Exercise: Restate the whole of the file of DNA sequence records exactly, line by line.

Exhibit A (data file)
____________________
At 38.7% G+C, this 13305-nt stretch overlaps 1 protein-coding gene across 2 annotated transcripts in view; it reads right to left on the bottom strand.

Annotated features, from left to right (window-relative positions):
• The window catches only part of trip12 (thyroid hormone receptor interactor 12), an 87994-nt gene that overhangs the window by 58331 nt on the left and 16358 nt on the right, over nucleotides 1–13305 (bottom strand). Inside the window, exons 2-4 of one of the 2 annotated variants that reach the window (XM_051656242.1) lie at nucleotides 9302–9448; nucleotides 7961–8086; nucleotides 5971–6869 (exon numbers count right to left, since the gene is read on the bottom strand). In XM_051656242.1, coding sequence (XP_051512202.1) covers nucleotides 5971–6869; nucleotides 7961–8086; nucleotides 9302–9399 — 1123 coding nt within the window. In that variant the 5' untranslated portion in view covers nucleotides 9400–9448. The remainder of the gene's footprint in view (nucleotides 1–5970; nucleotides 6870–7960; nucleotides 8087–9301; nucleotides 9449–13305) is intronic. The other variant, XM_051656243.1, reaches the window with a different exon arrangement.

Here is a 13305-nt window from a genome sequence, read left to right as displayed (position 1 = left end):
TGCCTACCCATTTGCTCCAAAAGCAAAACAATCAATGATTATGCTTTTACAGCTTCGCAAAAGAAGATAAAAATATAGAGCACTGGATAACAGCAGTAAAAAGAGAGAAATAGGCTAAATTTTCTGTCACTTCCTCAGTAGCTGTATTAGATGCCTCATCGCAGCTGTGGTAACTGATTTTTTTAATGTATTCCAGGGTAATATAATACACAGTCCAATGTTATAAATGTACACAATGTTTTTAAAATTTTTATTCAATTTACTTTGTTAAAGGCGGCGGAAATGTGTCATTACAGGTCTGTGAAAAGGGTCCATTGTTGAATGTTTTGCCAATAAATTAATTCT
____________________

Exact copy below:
At 38.7% G+C, this 13305-nt stretch overlaps 1 protein-coding gene across 2 annotated transcripts in view; it reads right to left on the bottom strand.

Annotated features, from left to right (window-relative positions):
• The window catches only part of trip12 (thyroid hormone receptor interactor 12), an 87994-nt gene that overhangs the window by 58331 nt on the left and 16358 nt on the right, over nucleotides 1–13305 (bottom strand). Inside the window, exons 2-4 of one of the 2 annotated variants that reach the window (XM_051656242.1) lie at nucleotides 9302–9448; nucleotides 7961–8086; nucleotides 5971–6869 (exon numbers count right to left, since the gene is read on the bottom strand). In XM_051656242.1, coding sequence (XP_051512202.1) covers nucleotides 5971–6869; nucleotides 7961–8086; nucleotides 9302–9399 — 1123 coding nt within the window. In that variant the 5' untranslated portion in view covers nucleotides 9400–9448. The remainder of the gene's footprint in view (nucleotides 1–5970; nucleotides 6870–7960; nucleotides 8087–9301; nucleotides 9449–13305) is intronic. The other variant, XM_051656243.1, reaches the window with a different exon arrangement.

Here is a 13305-nt window from a genome sequence, read left to right as displayed (position 1 = left end):
TGCCTACCCATTTGCTCCAAAAGCAAAACAATCAATGATTATGCTTTTACAGCTTCGCAAAAGAAGATAAAAATATAGAGCACTGGATAACAGCAGTAAAAAGAGAGAAATAGGCTAAATTTTCTGTCACTTCCTCAGTAGCTGTATTAGATGCCTCATCGCAGCTGTGGTAACTGATTTTTTTAATGTATTCCAGGGTAATATAATACACAGTCCAATGTTATAAATGTACACAATGTTTTTAAAATTTTTATTCAATTTACTTTGTTAAAGGCGGCGGAAATGTGTCATTACAGGTCTGTGAAAAGGGTCCATTGTTGAATGTTTTGCCAATAAATTAATTCT